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Seven Survival Tips for Conferences

In exactly a week's time, I will be in Manila for the ASEAN 100 Leadership Forum. The annual event is a "flagship regional event" by Asia Inc Forum and it gathers "the most outstanding next wave of leaders from the region who will shape the future of ASEAN". Previous Forums were graced by leaders such as Prime Minister Mahathir Mohamad of Malaysia (2003), Prime Minister Lee Hsien Loong of Singapore (2005) and President Susilo Bambang Yudhoyono of Indonesia (2006). This year, President Benigno Aquino III of the Philippines will be present and dialogue throughout the Forum will revolve around the theme "One ASEAN".

I have been to a number of conferences and forums across the last 10 years or so, and I have learnt a few things along the way. Here are seven conference survival tips I will surely be exercising in Manila at the ASEAN 100 Leadership Forum.

1. Take a Step Back

Strange things happen when you put hundreds of people in the same room at the same time. The energy levels rise, introverts become alpha sanguines, vision becomes telescopic and it is easy to get lost in a crowd. Take a step back, collect yourself and plan your next moves. Are there people in specific you want to meet? The keynote speaker perhaps? A famous author? Most likely there will be a group of other fans around him or her. If so, take a step back, put on a thick face, and make your move. You need to be very deliberate.

Don't get stuck in a moment


2. Mix it Up

There is a time and place for team-building and to keep within your immediate circles, and there is a time and place to go out of your comfort zone(s) to meet new people. Personally I love conferences, especially the one's overseas, because of the pool of 'new' people they come along with. Sit with someone you do not know. Have a meal with a stranger. Stand in queue with an unfamiliar face. Mix it up and get to know as many different people as possible. Your line of work may be the very key to unlocking the other person's business problem.

3. Business Cards

Have your business cards ready and within reach. First impressions count and the last thing you need is to be remembered as "that person who could not find his business cards". If you do not have any, go and get some. Where possible, make it somehow memorable.

Mine have been prepared in the image of Twitter


4. Sharpen Up your Pitch

"What do you do?" is probably the most asked question at conferences. Be ready to give a clear, concise and compelling introduction. Be on your toes too. Everyone is different and has a different approach. I once met an angel investor and his opening line to me was "So, are you looking to make money or spend money?" There was another time where I met a CEO and his opening line was "So, impress me." Think about it. You may be the first or the 50th person the other party is meeting. Either way, sharpen up your initial pitch and make it count.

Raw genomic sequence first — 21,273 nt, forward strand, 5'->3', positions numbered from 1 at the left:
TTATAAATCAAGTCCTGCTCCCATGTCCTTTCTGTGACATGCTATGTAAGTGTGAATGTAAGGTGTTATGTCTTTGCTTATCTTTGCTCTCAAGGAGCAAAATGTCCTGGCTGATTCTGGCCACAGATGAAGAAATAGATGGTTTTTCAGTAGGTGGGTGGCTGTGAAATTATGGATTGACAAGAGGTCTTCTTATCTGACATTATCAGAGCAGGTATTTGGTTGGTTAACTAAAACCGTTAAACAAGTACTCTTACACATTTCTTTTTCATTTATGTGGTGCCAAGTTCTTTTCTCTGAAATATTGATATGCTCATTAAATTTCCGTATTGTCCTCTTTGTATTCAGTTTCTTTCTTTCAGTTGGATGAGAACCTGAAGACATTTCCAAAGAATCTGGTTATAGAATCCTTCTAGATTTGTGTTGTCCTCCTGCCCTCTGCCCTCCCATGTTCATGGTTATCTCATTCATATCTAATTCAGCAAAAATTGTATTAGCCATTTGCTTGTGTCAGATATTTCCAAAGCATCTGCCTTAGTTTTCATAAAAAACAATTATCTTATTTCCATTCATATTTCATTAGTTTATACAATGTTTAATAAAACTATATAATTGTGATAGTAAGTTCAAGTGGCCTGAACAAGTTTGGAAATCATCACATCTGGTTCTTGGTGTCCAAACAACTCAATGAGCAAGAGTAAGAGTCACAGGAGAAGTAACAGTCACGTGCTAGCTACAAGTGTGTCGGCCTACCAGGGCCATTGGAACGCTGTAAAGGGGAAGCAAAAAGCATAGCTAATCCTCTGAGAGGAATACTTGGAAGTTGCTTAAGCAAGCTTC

5. Be (Hardware) Ready

If you are anything like me, you are the kind of conference-goer who jots down notes, tweets, blogs, takes photographs and tries to think of a good question to ask during the question and answer session ALL at the same time while an address is being delivered. If you are, it helps to have great equipment; a lightning quick laptop with awesome battery reserves, agile applications on your mobile devices, the right camera, etc. Opportunities come and go quickly at conferences. The last thing you need is to be slowed down (or in my case as shown below, let down) by the wrong hardware.

My 'best' photograph of the 67th US Secretary of State from the recent RES 2011 in Bali


6. Go Deep, not Wide

At the end of the day, there are only so many new people you can meet at a conference. You do not need to meet everyone. You do not have to give away all of your 200 newly printed business cards. Instead of going for sheer volume, consider going for depth instead. Get to know a select bunch of people really well. Go out for post-conference bonding sessions with them. If people like you, they will work with and for you. Period.

7. Pair Up

Before a networking session, if you are able, pair up with someone you have built rapport with. Make an agreement to watch each other's back. If your memory is foggy, your partner can remind you of the names and vocations of people around you. Your partner can help lubricate an introduction by speaking highly of your accomplishments. Your partner can recommend you to someone new from his or her circles. Your partner can help take photographs for you. Pair up and look after each other.

Another photograph from RES 2011. That's Eric Schmidt in the middle...the executive chairman of Google. If only I had paired up, I would have been standing next to him in this photograph.


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